memorable lives

Illustrations by Choi Kim Hung Shozo Shimamoto ARTISTShozo Shimamoto, the 85-year-old founding member of the Gutai movement, whose experimental practices aimed at freeing creative expression and breaking down barriers between art and the everyday, died on January 25. Shimamoto is credited with proposing the movement’s name, which translates to “embodiment” or “concrete.” Shimamoto exhibited in the 1998 touring exhibition “Out of Actions: Between Performance and the Object, 1949–1979,” organized by the Museum of Contemporary Art, Los Angeles, and participated in the 1993, 1999 and 2003 editions of the Venice Biennale. Raukura "Ralph" Hotere PAINTERRaukura “Ralph” Hotere, one of New Zealand’s leading abstract artists, well known for his enigmatic, black-painted surfaces striped with luminous lines of color, passed away on February 24, at the age of 81. His black paintings emerged in the late 1960s…

epic fail

Images of collapsed buildings marred the year 2013. In April, there was the implosion of the Rana Plaza garment-factory building, outside of Dhaka, which killed more than 1,100 workers. In November, the world watched as Typhoon Haiyan wrought devastation on the Philippines; thousands died and millions were displaced and made homeless as whole villages were flattened by the storm. Deflation was another visual thread—particularly on Hong Kong’s Victoria Harbour. M+’s amusingly conceived “temporary sculpture park,” “Mobile M+: Inflation!,” which opened in late April in West Kowloon, featured Jeremy Deller’s scale-replica of Stonehenge as a bouncing castle, Paul McCarthy’s 15.5-meter-tall pile of excrement and Cao Fei’s pig-shaped funhouse. The buoyant works struggled to stay in shape during weeks of heavy rain and wind. Meanwhile, in May, an unaffiliated but much-beloved giant yellow…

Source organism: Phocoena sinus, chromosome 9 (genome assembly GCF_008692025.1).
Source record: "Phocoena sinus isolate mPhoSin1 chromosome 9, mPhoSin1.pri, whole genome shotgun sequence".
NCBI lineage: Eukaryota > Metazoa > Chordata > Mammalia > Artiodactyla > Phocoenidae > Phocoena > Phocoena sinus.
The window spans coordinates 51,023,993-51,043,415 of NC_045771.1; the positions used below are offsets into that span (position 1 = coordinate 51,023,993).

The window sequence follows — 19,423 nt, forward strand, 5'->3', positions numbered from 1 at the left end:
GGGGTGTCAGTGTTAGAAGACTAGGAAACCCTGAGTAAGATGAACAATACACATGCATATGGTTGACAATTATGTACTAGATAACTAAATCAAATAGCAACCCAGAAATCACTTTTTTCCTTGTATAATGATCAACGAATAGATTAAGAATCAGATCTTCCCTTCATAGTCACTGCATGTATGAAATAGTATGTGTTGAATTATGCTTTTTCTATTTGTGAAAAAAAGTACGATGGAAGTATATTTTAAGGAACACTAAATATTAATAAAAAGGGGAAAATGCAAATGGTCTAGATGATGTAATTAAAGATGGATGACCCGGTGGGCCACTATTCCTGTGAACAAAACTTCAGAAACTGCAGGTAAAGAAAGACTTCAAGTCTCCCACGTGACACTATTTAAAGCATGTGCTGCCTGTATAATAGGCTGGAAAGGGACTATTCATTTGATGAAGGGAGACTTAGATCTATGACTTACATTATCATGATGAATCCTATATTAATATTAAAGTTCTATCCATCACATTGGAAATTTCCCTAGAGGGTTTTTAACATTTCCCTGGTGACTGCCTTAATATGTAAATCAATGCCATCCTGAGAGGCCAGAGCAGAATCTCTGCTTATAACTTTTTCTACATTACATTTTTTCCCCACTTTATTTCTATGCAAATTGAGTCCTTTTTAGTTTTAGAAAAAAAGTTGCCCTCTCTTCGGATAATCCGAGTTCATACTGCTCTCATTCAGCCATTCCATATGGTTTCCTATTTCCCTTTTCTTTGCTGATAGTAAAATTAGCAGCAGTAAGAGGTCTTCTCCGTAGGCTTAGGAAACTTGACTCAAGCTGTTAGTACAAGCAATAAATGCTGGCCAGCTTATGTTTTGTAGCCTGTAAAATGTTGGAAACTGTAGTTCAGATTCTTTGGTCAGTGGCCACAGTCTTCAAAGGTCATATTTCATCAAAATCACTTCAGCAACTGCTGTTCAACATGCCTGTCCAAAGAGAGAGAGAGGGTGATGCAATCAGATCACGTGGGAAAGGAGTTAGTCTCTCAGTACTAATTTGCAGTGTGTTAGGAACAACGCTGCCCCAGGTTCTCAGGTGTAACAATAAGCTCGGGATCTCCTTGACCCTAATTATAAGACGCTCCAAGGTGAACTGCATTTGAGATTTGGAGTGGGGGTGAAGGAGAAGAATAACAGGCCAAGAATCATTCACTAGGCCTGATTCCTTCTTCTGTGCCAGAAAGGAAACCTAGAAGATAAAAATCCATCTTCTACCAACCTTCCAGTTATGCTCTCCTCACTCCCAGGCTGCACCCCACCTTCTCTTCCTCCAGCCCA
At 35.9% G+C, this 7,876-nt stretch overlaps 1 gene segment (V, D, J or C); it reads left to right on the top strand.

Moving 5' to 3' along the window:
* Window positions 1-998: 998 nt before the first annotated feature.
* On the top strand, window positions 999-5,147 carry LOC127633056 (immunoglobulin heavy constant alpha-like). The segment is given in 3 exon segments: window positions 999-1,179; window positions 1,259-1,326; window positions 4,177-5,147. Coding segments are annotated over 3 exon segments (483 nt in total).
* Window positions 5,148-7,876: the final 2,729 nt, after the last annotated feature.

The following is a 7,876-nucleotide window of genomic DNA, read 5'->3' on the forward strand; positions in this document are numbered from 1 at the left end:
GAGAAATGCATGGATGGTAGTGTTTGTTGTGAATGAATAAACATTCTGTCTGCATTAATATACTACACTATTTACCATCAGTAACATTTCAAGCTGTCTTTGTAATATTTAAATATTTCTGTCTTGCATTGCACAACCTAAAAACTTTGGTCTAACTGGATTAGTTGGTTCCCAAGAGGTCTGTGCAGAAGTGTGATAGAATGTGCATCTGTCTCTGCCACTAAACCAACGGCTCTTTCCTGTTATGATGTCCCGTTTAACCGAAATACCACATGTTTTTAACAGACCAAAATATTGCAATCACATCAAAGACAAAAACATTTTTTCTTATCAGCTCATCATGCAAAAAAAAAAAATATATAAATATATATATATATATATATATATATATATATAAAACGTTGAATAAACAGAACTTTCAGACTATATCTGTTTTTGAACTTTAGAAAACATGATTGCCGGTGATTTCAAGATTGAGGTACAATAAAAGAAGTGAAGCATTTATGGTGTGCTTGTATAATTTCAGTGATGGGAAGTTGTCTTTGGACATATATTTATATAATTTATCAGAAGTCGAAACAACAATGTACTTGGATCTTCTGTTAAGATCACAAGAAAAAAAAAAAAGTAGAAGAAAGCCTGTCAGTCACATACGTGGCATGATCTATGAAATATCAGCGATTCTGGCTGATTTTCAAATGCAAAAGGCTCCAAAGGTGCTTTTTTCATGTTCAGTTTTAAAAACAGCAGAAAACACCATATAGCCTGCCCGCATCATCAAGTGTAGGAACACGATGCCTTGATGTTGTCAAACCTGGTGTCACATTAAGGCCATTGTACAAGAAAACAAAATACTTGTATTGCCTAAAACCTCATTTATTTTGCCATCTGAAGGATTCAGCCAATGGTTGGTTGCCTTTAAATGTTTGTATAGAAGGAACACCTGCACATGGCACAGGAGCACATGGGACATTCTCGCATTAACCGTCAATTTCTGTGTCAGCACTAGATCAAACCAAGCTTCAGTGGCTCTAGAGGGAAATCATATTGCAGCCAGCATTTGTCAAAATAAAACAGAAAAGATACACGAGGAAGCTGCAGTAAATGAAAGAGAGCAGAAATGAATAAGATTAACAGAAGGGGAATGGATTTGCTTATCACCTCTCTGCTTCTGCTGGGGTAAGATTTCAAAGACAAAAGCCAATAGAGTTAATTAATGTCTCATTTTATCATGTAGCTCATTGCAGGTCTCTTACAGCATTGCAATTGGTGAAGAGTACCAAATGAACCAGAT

resistance was everywhere

It was a year of protests and controversy in Istanbul, as arts organizations were caught up in the country’s larger culture war. Longstanding frustration stemming from the privatization of cultural initiatives and the government’s calculated indifference spilled over into petitions, guerilla actions and disruptive protests. In February, the Santralİstanbul Museum of Contemporary Art, after closing in 2012 following less than five years of operation, announced that it was putting up for auction 150 works of art by seminal Turkish artists, including Yüksel Arslan, Nil Yalter, Ayşe Erkmen, Selma Gürbüz and Canan Tolon. Despite efforts by the art community, the Maçka Mezat auction house carried out the sale on February 17. A month later, members of the groups ArtHack, Youth Labor and Student Collectives entered Salt Beyoğlu to protest against the exhibition “Scared…